This is the tenth in a series of stories about Clean Energy Champions—real people who are taking action to support or join the transition to a clean energy economy. Their stories illustrate the many ways you, too, can become a Clean Energy Champion.
You might develop an appreciation for the environment if you grow up on a palm tree farm, but if you’re a teenager trimming and feeding those trees, you might rather be hanging out with friends. This was the case for Chris Castro, chief of staff for the U.S. Department of Energy (DOE)’s Office of State and Community Energy Programs—which provides funding and technical support to states, tribal nations, cities and counties, school districts, nonprofits, and other stakeholders—but he also credits his upbringing with starting his clean energy career path.
Literally and figuratively, the seeds were planted when Castro was in high school: A U.S. Department of Agriculture college scholarship program gave seeds to children of farm owners to grow and sell trees. Castro planted and nurtured 5,000. At the University of Central Florida (UCF), he majored in science and environmental policy and minored in engineering, because he had seen the reality of climate change and was motivated to help solve it.
Castro became “infatuated” with microalgae as a tool to mitigate industrial emissions. He learned that the 1978 DOE Aquatic Species Program, which researched turning plant life into fuel, narrowed down 300,000 algae strains to 300 that could be used for fuel. Castro investigated which of the 300 were native to Florida. He also investigated opportunities that could help his career after college.
In his junior year, Castro landed a summer fellowship at the Office of Energy Efficiency and Renewable Energy (EERE). He remembers marveling at the multimillion dollar budgets for EERE’s technologies offices and the clean energy potential those budgets represented. He attended House and Senate chamber hearings on clean energy and called the experience “the game-changer for my whole career.”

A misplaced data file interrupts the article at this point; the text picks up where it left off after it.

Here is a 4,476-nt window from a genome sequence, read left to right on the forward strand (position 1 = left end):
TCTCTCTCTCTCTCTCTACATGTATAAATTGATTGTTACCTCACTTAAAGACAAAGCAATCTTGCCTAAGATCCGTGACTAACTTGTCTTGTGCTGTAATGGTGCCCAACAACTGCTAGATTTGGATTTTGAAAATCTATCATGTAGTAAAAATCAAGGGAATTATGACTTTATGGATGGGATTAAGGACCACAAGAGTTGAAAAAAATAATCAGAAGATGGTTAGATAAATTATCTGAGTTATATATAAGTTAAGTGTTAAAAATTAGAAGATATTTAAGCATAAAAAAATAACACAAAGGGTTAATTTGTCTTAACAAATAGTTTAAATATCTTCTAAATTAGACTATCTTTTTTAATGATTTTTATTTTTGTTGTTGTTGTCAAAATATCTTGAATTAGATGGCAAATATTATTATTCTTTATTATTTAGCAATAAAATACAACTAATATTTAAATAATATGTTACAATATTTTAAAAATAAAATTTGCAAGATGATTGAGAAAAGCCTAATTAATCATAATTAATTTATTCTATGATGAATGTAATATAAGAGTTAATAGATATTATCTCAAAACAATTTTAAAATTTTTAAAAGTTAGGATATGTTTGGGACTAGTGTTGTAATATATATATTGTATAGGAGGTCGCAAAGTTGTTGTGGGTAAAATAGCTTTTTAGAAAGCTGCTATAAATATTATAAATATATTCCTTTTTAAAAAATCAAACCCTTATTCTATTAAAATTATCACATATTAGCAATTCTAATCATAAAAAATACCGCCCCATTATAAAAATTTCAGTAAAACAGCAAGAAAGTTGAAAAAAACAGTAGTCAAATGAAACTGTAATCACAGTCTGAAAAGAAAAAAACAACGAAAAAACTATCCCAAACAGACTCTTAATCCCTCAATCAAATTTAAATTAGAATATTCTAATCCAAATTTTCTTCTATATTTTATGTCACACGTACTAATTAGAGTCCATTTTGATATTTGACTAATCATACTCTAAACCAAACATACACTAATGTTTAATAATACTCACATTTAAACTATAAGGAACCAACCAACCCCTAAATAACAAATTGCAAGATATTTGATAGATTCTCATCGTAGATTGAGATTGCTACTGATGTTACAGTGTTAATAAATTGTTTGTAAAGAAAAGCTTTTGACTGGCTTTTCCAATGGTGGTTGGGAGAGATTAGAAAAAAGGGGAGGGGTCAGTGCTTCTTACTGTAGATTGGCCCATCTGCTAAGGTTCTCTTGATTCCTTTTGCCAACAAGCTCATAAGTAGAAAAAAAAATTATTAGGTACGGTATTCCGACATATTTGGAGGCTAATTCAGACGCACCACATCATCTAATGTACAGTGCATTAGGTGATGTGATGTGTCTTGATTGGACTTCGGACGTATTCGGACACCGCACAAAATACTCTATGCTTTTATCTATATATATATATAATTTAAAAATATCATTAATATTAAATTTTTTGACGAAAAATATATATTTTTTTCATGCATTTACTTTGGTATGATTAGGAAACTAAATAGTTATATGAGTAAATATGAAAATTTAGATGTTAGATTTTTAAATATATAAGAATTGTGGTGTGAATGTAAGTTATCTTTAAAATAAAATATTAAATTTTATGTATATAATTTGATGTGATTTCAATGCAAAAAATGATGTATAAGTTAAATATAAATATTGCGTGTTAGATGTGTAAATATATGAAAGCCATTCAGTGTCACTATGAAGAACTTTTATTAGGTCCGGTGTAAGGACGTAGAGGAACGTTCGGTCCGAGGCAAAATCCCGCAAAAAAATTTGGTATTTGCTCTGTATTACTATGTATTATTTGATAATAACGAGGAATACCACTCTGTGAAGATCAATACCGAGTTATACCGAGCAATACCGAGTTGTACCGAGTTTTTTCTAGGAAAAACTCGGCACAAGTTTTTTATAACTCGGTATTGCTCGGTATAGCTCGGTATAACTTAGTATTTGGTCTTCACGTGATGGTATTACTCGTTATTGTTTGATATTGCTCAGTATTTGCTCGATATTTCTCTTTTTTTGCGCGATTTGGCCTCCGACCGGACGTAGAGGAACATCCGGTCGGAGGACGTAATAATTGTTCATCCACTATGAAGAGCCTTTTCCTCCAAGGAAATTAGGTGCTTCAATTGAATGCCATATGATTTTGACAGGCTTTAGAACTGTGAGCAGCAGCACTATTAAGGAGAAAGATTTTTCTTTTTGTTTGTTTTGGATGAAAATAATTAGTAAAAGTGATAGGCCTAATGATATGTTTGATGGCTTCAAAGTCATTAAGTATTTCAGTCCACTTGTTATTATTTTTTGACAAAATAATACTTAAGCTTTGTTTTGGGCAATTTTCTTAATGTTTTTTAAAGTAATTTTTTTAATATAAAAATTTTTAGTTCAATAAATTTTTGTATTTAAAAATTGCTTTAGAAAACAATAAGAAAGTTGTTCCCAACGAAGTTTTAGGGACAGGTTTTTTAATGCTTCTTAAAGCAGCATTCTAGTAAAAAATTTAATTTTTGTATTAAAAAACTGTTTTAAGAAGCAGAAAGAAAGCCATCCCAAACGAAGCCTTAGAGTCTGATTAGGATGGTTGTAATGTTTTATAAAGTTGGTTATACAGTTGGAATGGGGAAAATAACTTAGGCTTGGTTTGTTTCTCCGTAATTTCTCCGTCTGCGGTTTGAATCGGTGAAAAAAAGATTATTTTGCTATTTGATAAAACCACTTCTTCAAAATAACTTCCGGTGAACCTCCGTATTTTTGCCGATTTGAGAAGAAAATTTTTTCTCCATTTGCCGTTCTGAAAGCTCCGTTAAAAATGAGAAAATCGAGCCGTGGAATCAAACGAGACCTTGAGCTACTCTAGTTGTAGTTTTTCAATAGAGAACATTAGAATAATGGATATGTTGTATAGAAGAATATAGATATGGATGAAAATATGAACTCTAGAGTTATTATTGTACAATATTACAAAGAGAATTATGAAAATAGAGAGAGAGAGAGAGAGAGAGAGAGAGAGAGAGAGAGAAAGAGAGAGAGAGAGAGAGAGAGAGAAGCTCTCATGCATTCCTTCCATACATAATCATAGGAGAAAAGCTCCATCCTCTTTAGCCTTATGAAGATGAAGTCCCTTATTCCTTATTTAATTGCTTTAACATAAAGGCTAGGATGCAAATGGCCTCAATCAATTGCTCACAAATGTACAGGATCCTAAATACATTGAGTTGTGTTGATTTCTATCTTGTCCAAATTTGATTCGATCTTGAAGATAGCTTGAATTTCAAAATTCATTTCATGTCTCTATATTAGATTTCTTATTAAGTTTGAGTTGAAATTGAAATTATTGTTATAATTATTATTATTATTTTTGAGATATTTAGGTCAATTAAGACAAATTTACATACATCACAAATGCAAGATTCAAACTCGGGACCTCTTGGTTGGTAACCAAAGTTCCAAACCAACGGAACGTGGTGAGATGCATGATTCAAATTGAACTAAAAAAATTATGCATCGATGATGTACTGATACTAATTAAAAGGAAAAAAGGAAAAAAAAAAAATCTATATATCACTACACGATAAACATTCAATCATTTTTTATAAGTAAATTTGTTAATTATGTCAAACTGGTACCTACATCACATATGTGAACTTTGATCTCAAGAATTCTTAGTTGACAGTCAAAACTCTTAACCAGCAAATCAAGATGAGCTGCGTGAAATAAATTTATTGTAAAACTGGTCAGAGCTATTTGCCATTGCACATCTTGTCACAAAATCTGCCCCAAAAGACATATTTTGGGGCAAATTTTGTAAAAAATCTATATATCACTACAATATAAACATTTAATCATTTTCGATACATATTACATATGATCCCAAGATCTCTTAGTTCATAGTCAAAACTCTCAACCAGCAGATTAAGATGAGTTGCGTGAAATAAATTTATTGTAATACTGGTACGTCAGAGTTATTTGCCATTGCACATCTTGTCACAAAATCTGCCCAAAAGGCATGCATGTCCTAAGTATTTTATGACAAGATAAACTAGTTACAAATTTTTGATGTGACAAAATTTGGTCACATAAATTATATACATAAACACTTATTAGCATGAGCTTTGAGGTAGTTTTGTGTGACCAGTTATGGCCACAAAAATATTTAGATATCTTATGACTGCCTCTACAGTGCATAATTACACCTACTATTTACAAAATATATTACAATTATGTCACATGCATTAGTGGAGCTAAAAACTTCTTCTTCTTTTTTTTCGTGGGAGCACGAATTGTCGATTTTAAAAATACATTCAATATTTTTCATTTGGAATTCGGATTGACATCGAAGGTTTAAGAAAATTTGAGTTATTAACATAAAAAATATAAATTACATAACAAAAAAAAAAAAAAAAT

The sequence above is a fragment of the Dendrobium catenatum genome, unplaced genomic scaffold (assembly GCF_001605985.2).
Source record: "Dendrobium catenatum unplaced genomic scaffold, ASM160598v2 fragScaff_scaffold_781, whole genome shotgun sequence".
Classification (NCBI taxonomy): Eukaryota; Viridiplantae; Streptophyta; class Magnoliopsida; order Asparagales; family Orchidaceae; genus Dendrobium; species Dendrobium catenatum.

That fall at UCF, he ran a competition to reduce energy use in the dorms, which resulted in a $50,000 cost savings in just three months. DOE profiled the case study and invited Castro to return for a second fellowship and create the next version of its student ambassador program to get students engaged with clean energy.
Clean En∙er∙gy Cham∙pi∙on
/klēn/ /ˈenərjē/ /ˈCHampēən/
1. A person or group that takes action to support or join the transition to a renewable energy economy, with the knowledge that reducing carbon emissions provides daily benefits to every American so they can live happy and healthy lives.
After graduation, Castro started a consulting firm to retrofit buildings with clean energy solutions. Nearly three years later, he got a call from the mayor of Orlando, Florida: The city had received a clean energy grant and needed an advisor to guide its use. Castro spent eight years working for the city, most recently as the director of sustainability and resilience and co-chair of the Smart Cities initiative, and saw the amount of renewable energy powering city operations jump from zero to over 20%, with 52 city facilities subscribing to solar farms. He also worked with the utilities commission to commit to a 100% clean energy transition and achieve net-zero emissions citywide by 2050.
Castro says reducing the city’s emissions is centered on increasing energy efficiency in buildings, increasing solar energy use, and electrifying transportation. His emission-reduction strategy is rooted in a holistic approach.
“It’s about living the talk. In order for us to take bold climate action, we have to look at it like peeling an onion: at home, within our neighborhood, within our city, then start to scale out,” Castro says. At home, he replaced his windows and installed low-flow fixtures and faucets, a high seasonal energy efficiency ratio HVAC system, a programmable smart thermostat, and a heat-pump water heater. He also joined a solar cooperative, which fully offset his electricity consumption and enabled him to power his electric car each day.
Castro made these investments gradually, over years. “I try to show people you don’t have to have a lot of money to reduce your carbon footprint, you just have to do it in a smart way. Start with efficiency, lower your bills, then look at renewables, then you start to migrate.”